For Shigematsu himself, telling the story of his father was both his calling card in broadcasting and then, as the live experience with audiences drew him back, his exit visa. His latest show One Hour Photo, a companion piece of sorts to Empire at the Son that involved interviewing elderly Japanese men about the internment, premiered at the Cultch last fall.“My siblings were mystified when I walked away from CBC,” he says cheerfully. “A high-paying job, security, a measure of profile, low-level Canadian fame … these are for many, the recipe for happiness.”

Shigematsu takes the occasional gig in “other people’s shows,” time permitting. But identifies primarily as a writer not an actor, he says.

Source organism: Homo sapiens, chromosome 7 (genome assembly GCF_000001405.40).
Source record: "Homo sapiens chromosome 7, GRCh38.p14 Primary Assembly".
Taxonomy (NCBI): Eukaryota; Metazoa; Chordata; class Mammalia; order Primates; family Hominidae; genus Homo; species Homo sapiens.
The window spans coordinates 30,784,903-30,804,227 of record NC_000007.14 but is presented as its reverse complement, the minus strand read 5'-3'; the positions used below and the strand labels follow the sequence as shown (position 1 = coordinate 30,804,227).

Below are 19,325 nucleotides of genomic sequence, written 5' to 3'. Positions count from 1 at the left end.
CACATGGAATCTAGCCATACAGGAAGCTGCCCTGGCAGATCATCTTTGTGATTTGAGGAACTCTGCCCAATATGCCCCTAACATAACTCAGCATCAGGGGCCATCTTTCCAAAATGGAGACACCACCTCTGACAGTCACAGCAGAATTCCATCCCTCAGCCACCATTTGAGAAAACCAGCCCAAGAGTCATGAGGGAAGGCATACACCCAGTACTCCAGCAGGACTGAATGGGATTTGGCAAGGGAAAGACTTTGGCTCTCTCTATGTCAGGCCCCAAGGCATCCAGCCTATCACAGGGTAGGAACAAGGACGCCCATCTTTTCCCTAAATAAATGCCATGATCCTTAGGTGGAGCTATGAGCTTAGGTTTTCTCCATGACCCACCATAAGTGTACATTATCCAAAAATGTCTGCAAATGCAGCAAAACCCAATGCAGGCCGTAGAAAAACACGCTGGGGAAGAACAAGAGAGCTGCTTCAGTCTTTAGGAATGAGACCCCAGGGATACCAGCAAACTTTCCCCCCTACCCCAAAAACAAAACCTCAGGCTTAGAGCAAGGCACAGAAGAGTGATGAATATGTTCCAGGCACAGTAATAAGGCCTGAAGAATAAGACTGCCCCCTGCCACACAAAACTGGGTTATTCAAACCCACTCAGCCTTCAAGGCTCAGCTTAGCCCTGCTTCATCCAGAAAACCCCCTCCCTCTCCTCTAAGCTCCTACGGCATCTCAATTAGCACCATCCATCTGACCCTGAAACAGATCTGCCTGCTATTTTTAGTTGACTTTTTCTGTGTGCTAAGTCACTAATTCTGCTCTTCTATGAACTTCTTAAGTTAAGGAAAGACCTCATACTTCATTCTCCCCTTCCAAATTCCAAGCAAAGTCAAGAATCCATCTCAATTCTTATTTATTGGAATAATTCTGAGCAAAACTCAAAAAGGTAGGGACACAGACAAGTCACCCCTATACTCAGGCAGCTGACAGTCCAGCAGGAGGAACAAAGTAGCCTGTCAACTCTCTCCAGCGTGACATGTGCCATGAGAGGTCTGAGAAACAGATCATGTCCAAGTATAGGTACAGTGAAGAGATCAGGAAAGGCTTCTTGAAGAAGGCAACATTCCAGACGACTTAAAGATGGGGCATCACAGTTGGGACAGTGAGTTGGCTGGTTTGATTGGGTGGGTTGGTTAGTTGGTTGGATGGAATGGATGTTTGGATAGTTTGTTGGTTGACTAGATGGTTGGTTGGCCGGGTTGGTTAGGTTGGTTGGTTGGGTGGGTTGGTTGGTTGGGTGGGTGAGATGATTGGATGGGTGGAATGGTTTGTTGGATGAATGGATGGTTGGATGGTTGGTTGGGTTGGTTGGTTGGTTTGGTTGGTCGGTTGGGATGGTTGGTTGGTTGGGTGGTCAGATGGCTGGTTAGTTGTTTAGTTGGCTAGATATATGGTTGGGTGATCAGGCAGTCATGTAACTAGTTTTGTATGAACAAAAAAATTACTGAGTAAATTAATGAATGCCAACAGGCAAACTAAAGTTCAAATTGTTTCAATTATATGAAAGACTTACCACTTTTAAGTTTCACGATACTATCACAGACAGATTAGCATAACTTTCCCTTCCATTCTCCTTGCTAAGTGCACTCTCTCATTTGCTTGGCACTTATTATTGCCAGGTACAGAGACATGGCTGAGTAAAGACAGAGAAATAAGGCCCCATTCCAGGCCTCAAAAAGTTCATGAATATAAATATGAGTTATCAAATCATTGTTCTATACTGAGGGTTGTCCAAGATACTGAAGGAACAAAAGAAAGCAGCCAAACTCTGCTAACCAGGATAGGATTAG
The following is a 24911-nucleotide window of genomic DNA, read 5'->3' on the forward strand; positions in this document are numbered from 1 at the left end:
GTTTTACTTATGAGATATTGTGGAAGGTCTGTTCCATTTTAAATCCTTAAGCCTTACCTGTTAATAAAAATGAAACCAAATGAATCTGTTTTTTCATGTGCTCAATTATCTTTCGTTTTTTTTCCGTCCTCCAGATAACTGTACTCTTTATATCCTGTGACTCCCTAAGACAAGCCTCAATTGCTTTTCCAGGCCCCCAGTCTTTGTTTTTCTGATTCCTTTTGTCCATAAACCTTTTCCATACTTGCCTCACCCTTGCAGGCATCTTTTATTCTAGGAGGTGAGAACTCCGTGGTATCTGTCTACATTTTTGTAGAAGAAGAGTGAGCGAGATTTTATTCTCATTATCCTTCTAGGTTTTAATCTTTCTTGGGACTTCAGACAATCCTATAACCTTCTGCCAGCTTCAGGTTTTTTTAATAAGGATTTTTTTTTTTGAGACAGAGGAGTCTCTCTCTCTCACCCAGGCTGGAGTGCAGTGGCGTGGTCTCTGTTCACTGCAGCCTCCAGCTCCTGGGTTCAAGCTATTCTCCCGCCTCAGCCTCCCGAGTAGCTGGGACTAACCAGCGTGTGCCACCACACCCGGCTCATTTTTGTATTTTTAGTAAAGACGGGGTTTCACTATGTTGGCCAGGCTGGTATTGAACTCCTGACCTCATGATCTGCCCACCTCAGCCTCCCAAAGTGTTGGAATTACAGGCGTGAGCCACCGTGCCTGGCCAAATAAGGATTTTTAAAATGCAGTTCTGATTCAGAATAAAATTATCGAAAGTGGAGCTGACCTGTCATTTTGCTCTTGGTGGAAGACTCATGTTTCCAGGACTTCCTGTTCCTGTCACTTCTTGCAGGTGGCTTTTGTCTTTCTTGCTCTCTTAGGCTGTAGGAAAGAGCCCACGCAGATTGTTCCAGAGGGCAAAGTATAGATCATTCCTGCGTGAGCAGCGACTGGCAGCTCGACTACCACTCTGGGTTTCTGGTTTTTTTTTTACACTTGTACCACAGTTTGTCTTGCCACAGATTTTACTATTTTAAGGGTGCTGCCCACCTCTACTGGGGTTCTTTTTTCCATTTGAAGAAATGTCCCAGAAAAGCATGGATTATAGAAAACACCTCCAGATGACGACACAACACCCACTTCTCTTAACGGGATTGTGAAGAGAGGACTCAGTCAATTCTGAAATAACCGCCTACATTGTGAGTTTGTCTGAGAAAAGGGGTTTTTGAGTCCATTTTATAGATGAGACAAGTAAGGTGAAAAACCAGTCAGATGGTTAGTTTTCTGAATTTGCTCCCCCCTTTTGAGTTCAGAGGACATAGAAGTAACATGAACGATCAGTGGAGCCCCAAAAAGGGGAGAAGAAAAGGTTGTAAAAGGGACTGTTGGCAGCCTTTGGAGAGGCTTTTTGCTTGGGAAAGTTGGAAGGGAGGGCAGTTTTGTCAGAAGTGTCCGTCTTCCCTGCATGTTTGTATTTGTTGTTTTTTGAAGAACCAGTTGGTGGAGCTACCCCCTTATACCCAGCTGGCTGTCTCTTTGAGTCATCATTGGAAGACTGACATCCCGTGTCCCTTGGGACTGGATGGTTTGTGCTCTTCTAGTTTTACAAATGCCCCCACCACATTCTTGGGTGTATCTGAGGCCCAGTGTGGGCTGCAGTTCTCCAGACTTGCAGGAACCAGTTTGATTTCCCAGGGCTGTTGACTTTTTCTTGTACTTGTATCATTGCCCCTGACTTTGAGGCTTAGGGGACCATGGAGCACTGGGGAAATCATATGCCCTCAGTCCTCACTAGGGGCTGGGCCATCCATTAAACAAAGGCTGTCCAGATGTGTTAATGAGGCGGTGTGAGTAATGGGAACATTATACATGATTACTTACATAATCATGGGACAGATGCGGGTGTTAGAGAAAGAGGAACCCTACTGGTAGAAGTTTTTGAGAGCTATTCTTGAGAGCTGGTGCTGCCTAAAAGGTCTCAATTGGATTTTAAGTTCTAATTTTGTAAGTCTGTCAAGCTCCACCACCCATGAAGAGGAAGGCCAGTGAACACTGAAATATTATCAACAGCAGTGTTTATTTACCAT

“As a person of colour who belongs to a marginalized community who don’t often see ourselves represented on stage or screen, I can address that as a writer…. It’s the realization that rather than complain about the dearth of Canadian-Asian representation, I have to go ahead and do something about it.” 

PREVIEW

Empire of the Son

Theatre: Vancouver Asian Canadian Theatre

Created by and starring: Tetsuro Shigematsu

Directed by: Richard Wolfe

Where: Citadel Club

Running: through Feb. 18

Tickets: 780-425-1820, citadeltheatre.com